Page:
When I visited Kingston in 1959 we stayed at the Black Range Lodge,  at the time it was owned by an old gentleman, I have forgot his name, but I showed him the pictures that I had  that my mother had given me, and he left me for a while and came back with lots of tin cans and bottles,  they all had grandfathers name on them, ‘William B. Dawson Druggist and Stationer, Kingston New Mexice.”  I was thrilled and the old man let me have all of them,  he also told me that back of where the drugstore had been was a shed, and in that shed was all the items from the old drugstores.  I went through the items and loaded the trunk of the car with all the stuff.    Also on another trip to Kingston, after we moved to Albuquerque , I went into a shed behind the house my mother was born in, and I found an old wood chest, and when I removed the snow that covered the chest, I could read.”W.B. Dawson,

Kingston New Mexico”, on the lid.  Quite a find after all those years.  I donated a lot of bottles etz to the new  Museum that was built in the old Percha Bank Bldg. 


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Anita Ball Dawson,  my grand mother.


     The Dawson Home also called the Drummond house.







Dawson house now.




William B Dawson




Sadie Orchard stage line.  And the old Drugstore, Kingston New Mexico


     When William came to Jacksonville, Florida he first purchased a  business at 119 E. Bay St. Jacksonville, Florida, and ran a large wholesale liquor and wine business from there.  Some of the clay Jugs having the name ‘William B. Dawson liquor and wine dealer Jacksonville, Florida” are still around,  I had a few but I have given,   them to my children, you can still see some around in some of the antique stores.  William also purchased the land where the Seminole Hotel is standing , also the land where the Kress Bldg. is.  He also purchased land where many old negro houses were, all over the town,  we still own some of them.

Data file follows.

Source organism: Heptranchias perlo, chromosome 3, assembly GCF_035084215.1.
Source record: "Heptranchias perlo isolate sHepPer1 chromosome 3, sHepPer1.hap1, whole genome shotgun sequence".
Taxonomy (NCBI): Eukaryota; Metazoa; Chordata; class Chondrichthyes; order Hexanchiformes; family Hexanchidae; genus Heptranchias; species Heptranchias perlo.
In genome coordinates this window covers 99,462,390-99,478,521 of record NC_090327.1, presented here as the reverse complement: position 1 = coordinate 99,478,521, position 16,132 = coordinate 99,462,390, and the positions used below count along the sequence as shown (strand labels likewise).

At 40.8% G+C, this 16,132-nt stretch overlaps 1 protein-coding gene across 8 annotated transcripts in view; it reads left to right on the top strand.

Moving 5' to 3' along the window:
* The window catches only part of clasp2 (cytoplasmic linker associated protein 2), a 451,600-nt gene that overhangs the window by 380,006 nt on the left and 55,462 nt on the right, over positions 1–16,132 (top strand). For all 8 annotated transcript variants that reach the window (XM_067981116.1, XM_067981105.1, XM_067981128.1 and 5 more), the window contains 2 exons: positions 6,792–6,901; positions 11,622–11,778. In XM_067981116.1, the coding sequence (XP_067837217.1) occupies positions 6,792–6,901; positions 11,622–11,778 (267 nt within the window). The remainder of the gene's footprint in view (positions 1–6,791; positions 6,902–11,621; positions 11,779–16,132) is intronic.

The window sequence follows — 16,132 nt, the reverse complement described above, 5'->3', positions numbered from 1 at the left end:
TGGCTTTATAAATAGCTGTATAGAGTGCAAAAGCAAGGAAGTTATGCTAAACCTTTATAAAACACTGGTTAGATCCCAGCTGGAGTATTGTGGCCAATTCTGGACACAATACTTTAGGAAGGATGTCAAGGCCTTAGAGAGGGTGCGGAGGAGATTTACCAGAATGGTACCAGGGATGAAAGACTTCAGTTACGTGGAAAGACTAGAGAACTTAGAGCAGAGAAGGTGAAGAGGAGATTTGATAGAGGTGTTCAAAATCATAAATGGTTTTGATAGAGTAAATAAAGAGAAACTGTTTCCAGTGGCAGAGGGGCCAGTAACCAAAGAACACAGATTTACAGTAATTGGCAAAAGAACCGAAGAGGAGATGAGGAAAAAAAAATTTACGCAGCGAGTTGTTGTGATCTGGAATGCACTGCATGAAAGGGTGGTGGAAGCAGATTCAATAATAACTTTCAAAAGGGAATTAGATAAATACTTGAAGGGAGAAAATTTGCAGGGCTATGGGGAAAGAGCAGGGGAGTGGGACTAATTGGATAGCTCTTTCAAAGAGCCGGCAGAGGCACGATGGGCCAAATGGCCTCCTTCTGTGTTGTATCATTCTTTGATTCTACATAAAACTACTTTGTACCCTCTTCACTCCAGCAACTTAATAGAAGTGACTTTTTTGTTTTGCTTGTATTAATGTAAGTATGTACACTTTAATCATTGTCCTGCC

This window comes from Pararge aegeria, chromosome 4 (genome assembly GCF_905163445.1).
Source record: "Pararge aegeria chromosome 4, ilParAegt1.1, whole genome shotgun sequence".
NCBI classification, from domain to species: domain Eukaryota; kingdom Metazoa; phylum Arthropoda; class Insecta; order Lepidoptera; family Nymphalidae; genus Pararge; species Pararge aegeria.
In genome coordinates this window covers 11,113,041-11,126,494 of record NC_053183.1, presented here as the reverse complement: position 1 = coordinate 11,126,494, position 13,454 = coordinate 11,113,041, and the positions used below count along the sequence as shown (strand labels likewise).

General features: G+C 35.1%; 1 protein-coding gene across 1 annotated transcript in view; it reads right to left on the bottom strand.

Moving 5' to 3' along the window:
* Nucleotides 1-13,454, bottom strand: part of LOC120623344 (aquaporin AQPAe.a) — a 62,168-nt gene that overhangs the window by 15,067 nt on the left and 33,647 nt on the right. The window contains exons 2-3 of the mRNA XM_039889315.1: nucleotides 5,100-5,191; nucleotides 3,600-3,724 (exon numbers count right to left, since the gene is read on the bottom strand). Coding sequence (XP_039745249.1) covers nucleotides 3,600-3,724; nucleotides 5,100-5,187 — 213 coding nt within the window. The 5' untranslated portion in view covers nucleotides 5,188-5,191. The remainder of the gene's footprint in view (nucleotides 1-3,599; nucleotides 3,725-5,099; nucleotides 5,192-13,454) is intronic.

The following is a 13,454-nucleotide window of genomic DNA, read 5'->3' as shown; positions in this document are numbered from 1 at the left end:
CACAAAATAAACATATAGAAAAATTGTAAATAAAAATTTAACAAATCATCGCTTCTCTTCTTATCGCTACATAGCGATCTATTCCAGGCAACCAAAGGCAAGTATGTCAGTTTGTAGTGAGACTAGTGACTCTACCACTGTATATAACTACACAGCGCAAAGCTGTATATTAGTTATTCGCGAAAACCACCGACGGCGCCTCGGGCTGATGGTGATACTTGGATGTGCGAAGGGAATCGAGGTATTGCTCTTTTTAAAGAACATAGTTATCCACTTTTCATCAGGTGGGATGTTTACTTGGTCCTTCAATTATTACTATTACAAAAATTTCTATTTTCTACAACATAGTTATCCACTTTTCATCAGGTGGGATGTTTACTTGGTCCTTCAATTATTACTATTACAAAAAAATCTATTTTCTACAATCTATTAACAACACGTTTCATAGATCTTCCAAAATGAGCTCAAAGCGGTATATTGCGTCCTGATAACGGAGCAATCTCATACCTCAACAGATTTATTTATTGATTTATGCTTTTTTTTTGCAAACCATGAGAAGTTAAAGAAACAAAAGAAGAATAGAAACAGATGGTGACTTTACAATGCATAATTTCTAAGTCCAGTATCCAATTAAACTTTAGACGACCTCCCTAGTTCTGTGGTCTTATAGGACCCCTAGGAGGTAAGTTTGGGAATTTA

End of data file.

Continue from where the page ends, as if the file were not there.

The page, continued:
Dawson store  E. Bay St. Jacksonville Florida.  He also built a large home for his family on E Adams St.



William always wanted to own a large tract of land, so he finally purchased the old Greenfield Plantation, a 1000 acre piece of land south of St. Johns river and bordered  by Greenfield creek and the Inland waterways.  The story of Greenfield is a separate story listed at the beginning of the family tree.  There he built a large house with large outbuildings , barn and corncrib.  He purchased many blooded animals such as cows,  horses, pigs etc.  He had his large farm when sickness came. William went to all the finest hospitals, but finally died and he never got to enjoy his wonderful Greenfield.

     William and Anita had two more children after they came to Florida;  Ovid Tristan Dawson who died at three.

William B. Dawson Jr.





Richard Edwards



Harriet Edwards,  Married Joseph Dawson Born 1810, Died August 20 1888.  Interred Bitton Cemetary.




William Bunn Dawson,  Born June 16 1856 In Micheldean England.  Died May 22 1916,  Jacksonville Florida.  Married Anita Ball, Born November 8 1858,  Died August 2 1931.  Date of Marriage February 4 1885




Anita Ball Dawson,   Born December 10 1885,  Died October 1 1892

Harriet Jemison Dawson  Born 1887,  Died July 19 1887

Clytia Isolde Dawson,  Born July 29  1888,  Died September 7  1892

Olga Mims Dawson “My Mother”, Born January 10 1890,  Died November 27 1978

Una Dawson

William B Dawson Jr.

Ovid Tristan Dawson,  Born 1897  Died April 4 1900

Joseph Dawson,  Died at birth.



Olga Mims Dawson Married Folke Jonsson from Sweden “ My Parents”  See Jonsson line.





         Richard Edwards.                       Joseph Dawson and family



Greenfield house,  Grandfather and son,  when first built.



With the help of New Mexico’s Cemetary Department, we located the gravesites of my mothers’ two sisters “Anita Ball” and “Clytia”, both buried in the Kingston, New Mexico’s cemetery.   I placed a stone in memory of the two girls at the gravesite, June 2007.



My daughters Marsha and Cathe at the gravesite in 1958.